Potentially harmful effects of inspiratory synchronization during pressure preset ventilation
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Pressure preset ventilation (PPV) modes with set inspiratory time can be classified according to their ability to synchronize pressure delivery with patient’s inspiratory efforts (i-synchronization). Non-i-synchronized (like airway pressure release ventilation, APRV), partially i-synchronized (like biphasic airway pressure), and fully i-synchronized modes (like assist-pressure control) can be distinguished. Under identical ventilatory settings across PPV modes, the degree of i-synchronization may affect tidal volume (V T), transpulmonary pressure (P TP), and their variability. We performed bench and clinical studies.
In the bench study, all the PPV modes of five ventilators were tested with an active lung simulator. Spontaneous efforts of −10 cmH2O at rates of 20 and 30 breaths/min were simulated. Ventilator settings were high pressure 30 cmH2O, positive end-expiratory pressure (PEEP) 15 cmH2O, frequency 15 breaths/min, and inspiratory to expiratory ratios (I:E) 1:3 and 3:1. In the clinical studies, data from eight intubated patients suffering from acute respiratory distress syndrome (ARDS) and ventilated with APRV were compared to the bench tests. In four additional ARDS patients, each of the PPV modes was compared.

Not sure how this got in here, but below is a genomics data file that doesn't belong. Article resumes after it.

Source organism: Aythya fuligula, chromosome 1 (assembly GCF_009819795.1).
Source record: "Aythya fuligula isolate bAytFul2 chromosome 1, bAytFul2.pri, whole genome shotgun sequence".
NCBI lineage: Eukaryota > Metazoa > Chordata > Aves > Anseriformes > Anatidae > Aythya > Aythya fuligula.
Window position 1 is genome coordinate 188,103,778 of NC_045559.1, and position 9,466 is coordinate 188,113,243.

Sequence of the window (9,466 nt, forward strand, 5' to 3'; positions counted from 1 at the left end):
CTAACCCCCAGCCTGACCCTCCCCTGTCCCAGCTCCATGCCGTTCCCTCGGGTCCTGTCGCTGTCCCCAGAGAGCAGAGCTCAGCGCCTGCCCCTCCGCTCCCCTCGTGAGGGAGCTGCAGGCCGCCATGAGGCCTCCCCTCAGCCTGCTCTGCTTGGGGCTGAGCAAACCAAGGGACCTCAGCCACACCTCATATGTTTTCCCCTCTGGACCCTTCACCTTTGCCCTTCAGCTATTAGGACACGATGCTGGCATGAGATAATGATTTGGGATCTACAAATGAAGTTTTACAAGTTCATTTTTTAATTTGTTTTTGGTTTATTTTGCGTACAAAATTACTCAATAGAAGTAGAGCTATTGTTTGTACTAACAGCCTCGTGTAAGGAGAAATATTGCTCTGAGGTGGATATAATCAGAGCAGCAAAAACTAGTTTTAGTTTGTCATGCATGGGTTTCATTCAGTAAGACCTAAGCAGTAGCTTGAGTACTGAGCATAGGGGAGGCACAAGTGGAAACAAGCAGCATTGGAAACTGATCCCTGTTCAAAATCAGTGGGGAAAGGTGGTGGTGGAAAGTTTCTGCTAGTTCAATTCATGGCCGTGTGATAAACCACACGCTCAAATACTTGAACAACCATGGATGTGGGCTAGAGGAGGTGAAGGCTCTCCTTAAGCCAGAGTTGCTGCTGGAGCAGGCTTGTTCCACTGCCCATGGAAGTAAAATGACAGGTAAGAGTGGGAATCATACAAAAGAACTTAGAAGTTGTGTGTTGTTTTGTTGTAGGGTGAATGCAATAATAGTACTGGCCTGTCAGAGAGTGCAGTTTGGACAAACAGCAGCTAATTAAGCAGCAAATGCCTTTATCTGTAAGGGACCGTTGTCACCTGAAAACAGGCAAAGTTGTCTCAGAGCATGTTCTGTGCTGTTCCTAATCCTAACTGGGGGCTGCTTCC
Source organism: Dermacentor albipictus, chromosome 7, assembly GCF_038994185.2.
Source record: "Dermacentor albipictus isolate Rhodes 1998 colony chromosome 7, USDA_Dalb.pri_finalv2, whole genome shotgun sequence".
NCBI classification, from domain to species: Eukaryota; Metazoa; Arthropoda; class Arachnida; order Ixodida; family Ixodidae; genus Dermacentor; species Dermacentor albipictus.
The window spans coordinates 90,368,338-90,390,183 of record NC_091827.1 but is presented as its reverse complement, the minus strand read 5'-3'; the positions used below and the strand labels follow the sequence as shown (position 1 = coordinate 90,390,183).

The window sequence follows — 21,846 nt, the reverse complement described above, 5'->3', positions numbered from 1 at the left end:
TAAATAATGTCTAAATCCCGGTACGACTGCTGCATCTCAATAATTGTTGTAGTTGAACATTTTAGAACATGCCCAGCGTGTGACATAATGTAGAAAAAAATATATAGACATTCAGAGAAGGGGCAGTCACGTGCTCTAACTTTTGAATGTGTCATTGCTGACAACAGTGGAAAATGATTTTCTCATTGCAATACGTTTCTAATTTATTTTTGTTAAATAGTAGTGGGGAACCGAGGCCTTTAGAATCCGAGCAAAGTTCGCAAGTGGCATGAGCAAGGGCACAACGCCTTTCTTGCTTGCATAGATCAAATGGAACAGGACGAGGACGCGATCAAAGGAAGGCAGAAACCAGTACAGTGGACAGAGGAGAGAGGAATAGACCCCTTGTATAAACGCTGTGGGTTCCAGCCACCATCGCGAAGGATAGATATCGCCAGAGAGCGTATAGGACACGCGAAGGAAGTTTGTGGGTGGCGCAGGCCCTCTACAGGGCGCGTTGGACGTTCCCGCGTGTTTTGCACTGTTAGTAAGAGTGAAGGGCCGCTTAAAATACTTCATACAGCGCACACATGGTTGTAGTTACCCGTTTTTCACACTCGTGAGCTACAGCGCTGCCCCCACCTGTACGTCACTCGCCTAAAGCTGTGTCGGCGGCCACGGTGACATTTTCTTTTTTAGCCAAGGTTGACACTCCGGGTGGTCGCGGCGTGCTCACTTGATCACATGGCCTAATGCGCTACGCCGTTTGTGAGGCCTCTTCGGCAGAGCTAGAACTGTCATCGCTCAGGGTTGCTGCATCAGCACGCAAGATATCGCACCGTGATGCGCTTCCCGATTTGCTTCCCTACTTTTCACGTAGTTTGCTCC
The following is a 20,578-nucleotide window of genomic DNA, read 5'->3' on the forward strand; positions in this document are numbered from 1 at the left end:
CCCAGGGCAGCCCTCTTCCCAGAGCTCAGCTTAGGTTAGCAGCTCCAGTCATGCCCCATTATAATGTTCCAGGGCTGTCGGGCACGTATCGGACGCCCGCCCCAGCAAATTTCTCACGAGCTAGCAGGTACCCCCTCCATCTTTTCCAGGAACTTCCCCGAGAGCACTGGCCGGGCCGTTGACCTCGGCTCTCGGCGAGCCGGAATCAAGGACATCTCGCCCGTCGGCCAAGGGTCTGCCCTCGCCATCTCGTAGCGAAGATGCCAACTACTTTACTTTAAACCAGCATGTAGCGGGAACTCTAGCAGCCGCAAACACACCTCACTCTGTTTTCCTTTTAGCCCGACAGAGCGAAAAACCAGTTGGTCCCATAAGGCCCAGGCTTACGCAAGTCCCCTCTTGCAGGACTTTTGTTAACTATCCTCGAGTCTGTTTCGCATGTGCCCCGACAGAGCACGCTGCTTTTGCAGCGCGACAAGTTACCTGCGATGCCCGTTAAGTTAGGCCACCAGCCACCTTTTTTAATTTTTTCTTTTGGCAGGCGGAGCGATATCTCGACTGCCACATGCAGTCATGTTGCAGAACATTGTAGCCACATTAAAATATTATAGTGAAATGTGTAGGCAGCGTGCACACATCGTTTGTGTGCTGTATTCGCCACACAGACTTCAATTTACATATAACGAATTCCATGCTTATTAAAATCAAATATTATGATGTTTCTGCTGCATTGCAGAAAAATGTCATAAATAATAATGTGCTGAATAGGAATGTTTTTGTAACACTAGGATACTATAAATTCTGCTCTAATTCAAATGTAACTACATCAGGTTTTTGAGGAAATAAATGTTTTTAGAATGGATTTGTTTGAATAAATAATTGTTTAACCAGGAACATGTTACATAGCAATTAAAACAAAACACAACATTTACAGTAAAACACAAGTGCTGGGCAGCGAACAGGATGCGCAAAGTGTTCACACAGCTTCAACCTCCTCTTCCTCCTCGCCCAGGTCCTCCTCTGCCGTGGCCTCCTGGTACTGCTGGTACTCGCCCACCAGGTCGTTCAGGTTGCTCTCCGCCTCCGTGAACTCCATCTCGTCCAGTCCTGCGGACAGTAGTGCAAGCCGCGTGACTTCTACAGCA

As the degree of i-synchronization among the different PPV modes increased, mean V T and P TP swings markedly increased while breathing variability decreased. This was consistent with clinical comparison in four ARDS patients. Observational results in eight ARDS patients show low V T and a high variability with APRV.
Despite identical ventilator settings, the different PPV modes lead to substantial differences in V T, P TP, and breathing variability in the presence spontaneous efforts. Clinicians should be aware of the possible harmful effects of i-synchronization especially when high V T is undesirable.
KeywordsPressure preset ventilation ARDS APRV BIPAP
Airway pressure release ventilation
Acute respiratory distress syndrome
Biphasic positive airway pressure
Coefficient of variation
Inspiratory to expiratory ratio
Intensive care unit
Pressure assist control
Positive end-expiratory pressure
Pressure preset ventilation
Spontaneous respiratory rate
Minute ventilation attributed to spontaneous breathing activity
Total minute ventilation
The authors are grateful to Prof. Jordi Mancebo for the critical appraisal of the manuscript. This study was supported by grants from the Société de Réanimation de Langue Française (SRLF) for Nathalie Rey and the Coordenação de Aperfeioçoamento de Pessoal de Nível Superior (CAPES)-Ministry of Education, Brazil (Bolsita da CAPES, Proc. no. BEX-18231-12-8) for Ricardo Cordioli.
Conflicts of interest
We hereby declare that we have no conflict of interest directly related to the manuscript. LB’s research laboratory received grants from several ventilator companies for specific research projects (Maquet, NAVA; Covidien, PAV; Drager, SmartCare; Philips Respironics, NIV; General Electric, FRC).
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